Did you know that 33% of financial leaders state that they need information delivery tools that allow quick data analysis? Quick access to accurate data is critical for strategic decision-making and financial success. Therefore, companies are increasingly investing in analytics tools that can help them transform unstructured ERP data into easy-to-understand recommendations that drive sound business decision-making. The tool must be quick, accurate, and simple to use and understand.
Most companies opt to make their own enterprise reporting systems using BI tools. However, this may be a more daunting task than it seems. This blog will cover the most significant challenges you might face when building your own enterprise reporting system.
Often, companies do not realize that creating a BI solution from scratch requires a massive investment of time and money.
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There are five essential steps to building a solution that can help support enterprise reporting:
Step 1: Deploying a 3rd party connector:
Data extraction from ERP systems is typically done through pre-built connectors. Businesses that purchase these 3rd party solutions often lack the know-how to design them for optimal performance. For instance, large amounts of data can be extracted in one go, but this can result in many memory or storage-related errors. Data engineers avoid these by implementing the best ETL (Extract, Transform, Load) practices which favor incremental data loads. Companies rarely have this in-house expertise, and they are frequently forced to look for it outside of their organization.
As ERP’s upgrade and change, data connectors must follow suit. The solution that is not able to adapt to the data object changes in ERP’s will either break or at the very least will require constant maintenance and user intervention, which can be costly.
Step 2: Data Warehousing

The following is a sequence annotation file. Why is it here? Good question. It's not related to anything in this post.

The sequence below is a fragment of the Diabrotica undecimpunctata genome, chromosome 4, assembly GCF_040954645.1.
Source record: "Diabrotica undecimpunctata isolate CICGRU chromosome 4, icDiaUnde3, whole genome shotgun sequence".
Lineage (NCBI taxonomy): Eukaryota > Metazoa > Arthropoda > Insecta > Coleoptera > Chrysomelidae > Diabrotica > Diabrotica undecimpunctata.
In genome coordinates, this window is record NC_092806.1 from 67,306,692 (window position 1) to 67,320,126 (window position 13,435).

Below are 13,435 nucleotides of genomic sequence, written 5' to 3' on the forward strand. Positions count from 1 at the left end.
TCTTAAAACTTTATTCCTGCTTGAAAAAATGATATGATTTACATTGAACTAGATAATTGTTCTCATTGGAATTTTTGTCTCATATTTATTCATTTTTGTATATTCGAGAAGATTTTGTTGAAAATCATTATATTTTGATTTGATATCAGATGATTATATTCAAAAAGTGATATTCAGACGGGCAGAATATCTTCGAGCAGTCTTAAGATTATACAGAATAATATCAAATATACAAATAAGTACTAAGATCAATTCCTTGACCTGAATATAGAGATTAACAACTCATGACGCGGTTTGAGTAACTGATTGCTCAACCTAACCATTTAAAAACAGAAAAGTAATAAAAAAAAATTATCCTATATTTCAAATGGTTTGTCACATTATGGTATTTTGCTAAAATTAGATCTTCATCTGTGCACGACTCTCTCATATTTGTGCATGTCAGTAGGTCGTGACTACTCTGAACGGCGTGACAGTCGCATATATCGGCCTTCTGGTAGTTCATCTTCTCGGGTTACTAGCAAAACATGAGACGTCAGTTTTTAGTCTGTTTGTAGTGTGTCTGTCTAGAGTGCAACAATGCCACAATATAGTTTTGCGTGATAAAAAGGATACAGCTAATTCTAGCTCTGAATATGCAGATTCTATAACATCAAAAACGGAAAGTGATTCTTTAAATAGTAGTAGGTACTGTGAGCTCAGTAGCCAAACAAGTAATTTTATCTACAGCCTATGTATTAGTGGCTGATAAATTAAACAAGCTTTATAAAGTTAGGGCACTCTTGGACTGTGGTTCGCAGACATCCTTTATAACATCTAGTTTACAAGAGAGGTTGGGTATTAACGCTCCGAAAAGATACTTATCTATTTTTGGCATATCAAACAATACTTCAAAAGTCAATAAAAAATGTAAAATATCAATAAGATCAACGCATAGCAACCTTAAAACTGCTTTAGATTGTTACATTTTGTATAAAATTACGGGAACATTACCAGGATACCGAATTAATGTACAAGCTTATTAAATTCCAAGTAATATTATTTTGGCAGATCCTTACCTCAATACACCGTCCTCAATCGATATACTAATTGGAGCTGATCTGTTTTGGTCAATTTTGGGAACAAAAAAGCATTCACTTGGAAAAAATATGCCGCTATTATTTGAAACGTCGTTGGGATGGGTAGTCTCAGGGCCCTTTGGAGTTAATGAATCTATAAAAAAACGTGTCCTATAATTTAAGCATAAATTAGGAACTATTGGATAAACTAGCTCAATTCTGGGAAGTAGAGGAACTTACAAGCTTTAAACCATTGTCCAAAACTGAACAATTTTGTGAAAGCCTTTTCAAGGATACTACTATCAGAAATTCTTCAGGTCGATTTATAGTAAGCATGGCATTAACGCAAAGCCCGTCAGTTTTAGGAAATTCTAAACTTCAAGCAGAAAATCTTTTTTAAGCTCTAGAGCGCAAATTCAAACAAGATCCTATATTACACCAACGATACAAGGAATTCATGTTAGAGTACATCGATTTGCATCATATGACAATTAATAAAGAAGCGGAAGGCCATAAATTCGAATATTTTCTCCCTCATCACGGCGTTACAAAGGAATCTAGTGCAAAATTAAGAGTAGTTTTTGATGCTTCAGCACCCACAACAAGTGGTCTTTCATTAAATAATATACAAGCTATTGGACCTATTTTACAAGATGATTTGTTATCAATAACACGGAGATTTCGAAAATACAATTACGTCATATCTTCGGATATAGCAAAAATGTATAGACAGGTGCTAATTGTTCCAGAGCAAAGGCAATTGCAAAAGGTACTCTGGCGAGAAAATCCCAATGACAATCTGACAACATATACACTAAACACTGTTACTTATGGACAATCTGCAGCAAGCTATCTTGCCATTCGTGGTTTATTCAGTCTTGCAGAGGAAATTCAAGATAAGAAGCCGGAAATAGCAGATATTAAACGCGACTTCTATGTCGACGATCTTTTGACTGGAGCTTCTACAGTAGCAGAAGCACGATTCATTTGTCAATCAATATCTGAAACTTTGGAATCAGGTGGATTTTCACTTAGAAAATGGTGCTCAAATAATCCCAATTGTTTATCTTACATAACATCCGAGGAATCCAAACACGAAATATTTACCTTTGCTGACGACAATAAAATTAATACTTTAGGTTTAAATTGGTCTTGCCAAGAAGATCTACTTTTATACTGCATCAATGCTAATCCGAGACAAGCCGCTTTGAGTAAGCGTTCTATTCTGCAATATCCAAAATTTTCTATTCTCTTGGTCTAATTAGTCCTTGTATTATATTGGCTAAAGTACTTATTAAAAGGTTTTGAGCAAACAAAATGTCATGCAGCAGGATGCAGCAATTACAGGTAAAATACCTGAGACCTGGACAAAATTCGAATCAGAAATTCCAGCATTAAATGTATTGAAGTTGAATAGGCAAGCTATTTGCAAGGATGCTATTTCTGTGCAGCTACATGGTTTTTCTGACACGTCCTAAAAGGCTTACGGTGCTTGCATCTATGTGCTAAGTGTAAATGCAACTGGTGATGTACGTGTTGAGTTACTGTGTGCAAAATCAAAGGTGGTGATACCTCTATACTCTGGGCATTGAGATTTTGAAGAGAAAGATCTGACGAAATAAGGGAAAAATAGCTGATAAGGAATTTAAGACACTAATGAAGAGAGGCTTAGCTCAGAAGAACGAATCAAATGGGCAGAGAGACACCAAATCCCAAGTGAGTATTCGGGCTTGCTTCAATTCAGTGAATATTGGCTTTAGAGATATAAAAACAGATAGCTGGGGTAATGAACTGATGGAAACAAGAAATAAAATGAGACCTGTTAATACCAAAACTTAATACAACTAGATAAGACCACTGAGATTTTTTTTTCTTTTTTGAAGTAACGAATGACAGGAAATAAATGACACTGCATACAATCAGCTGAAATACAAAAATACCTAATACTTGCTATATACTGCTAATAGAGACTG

Next, let’s discuss data warehousing. A data warehouse is a centralized data location where organizations can store large amounts of data that has been sourced from multiple locations and systems. Data warehouses allow businesses to run quick analyses for invaluable business insights. This analysis is difficult or slow in most ERP systems, hence it must be performed externally. In addition to saving time, data warehouses provide data consistency (data from multiple sources is normalized and merged), and security (stable entities that rarely change over time).
Building a data warehouse for your solution is not a simple task, and it requires detailed planning and expert supervision.
The following are the essential steps that companies are advised to follow when conceptualizing their data warehousing:
1. Requirements Gathering – a process of aligning all departments, tools, and processes to clearly identify what reports / data need warehousing. Note, this includes planning around scalability, disaster recovery, security, and compliance.
2. Engage a Team of Experts – whether you elect to use inhouse data engineers or resort to hire these externally, you will need a team of experts who will assist you with data normalization and data warehouse setup and maintenance.
3. Physical Environment(s) Setup – a decision needs to be made around environment structures which will ultimately support development cycles. Typical setup will involve development, testing, and production environments. Combining all functions into one server can result in major failures and poor performance.
4. Choose the right Extract, Transfer, Load (ETL) Solution – ETL is the process you will use to:
- pull your data from existing systems,
- make it uniform,
- and then transfer it to your data warehouse
Good ETL process / solution will make your warehouses run smoothly; by contrast, poorly defined process may make your warehouse very slow (see the article that list TOP 10 ETL tools out there).
5. Establish a monitoring process – without monitoring, you risk extracting erroneous data. Monitoring activities provide indicators that show the health of hardware and software resources. There are many tools that can be used for monitoring, and your expert team must be able to choose the one that is compatible with your technology stack.
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Step 3: Building the data model
A data model is the instructions for how extracted data interacts with the data warehouse. As mentioned above, before modeling can begin, a complete analysis of the organization and their reporting needs must be carried out. There are many data modeling schemas, the major types are: star, snowflake, and galaxy. It is important to note here that regardless of what schema is chosen, it must be scalable and easily extendable (support for additional data sources is a must). Furthermore, the data model must facilitate a continuous, sequential flow of transactions (data) from the ERP system to achieve reporting accuracy. Lastly, it must include handling frequent ERP updates to ensure that a connection with the source system (NetSuite) is never severed and that the data references are unchanged.